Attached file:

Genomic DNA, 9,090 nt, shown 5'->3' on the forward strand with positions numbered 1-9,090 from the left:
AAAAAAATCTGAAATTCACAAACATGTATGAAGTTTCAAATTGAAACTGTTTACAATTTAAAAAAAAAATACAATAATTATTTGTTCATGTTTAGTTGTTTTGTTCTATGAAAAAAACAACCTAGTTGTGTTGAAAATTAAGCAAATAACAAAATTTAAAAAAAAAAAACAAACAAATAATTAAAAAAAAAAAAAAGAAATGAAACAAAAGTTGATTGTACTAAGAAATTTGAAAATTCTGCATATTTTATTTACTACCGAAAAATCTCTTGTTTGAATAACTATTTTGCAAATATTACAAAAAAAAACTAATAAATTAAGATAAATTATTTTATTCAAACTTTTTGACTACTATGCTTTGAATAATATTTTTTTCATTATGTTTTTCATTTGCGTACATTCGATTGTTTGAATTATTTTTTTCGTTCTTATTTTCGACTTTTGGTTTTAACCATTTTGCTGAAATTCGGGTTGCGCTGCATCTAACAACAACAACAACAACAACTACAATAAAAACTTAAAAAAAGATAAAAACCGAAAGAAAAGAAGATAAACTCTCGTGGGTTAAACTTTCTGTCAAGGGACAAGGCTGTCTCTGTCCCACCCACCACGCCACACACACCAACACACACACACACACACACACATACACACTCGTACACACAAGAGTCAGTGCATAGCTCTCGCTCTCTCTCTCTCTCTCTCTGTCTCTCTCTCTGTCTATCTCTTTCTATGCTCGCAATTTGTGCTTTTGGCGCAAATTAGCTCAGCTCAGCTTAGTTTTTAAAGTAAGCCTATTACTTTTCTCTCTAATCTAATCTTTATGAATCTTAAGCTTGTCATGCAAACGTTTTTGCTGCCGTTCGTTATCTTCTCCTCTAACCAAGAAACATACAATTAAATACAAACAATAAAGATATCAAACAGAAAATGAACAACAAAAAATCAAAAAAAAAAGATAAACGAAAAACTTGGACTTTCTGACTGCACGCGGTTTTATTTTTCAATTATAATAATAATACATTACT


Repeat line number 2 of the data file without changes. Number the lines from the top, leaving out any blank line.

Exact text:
AAAAAAATCTGAAATTCACAAACATGTATGAAGTTTCAAATTGAAACTGTTTACAATTTAAAAAAAAAATACAATAATTATTTGTTCATGTTTAGTTGTTTTGTTCTATGAAAAAAACAACCTAGTTGTGTTGAAAATTAAGCAAATAACAAAATTTAAAAAAAAAAAACAAACAAATAATTAAAAAAAAAAAAAAGAAATGAAACAAAAGTTGATTGTACTAAGAAATTTGAAAATTCTGCATATTTTATTTACTACCGAAAAATCTCTTGTTTGAATAACTATTTTGCAAATATTACAAAAAAAAACTAATAAATTAAGATAAATTATTTTATTCAAACTTTTTGACTACTATGCTTTGAATAATATTTTTTTCATTATGTTTTTCATTTGCGTACATTCGATTGTTTGAATTATTTTTTTCGTTCTTATTTTCGACTTTTGGTTTTAACCATTTTGCTGAAATTCGGGTTGCGCTGCATCTAACAACAACAACAACAACAACTACAATAAAAACTTAAAAAAAGATAAAAACCGAAAGAAAAGAAGATAAACTCTCGTGGGTTAAACTTTCTGTCAAGGGACAAGGCTGTCTCTGTCCCACCCACCACGCCACACACACCAACACACACACACACACACACACATACACACTCGTACACACAAGAGTCAGTGCATAGCTCTCGCTCTCTCTCTCTCTCTCTCTGTCTCTCTCTCTGTCTATCTCTTTCTATGCTCGCAATTTGTGCTTTTGGCGCAAATTAGCTCAGCTCAGCTTAGTTTTTAAAGTAAGCCTATTACTTTTCTCTCTAATCTAATCTTTATGAATCTTAAGCTTGTCATGCAAACGTTTTTGCTGCCGTTCGTTATCTTCTCCTCTAACCAAGAAACATACAATTAAATACAAACAATAAAGATATCAAACAGAAAATGAACAACAAAAAATCAAAAAAAAAAGATAAACGAAAAACTTGGACTTTCTGACTGCACGCGGTTTTATTTTTCAATTATAATAATAATACATTACT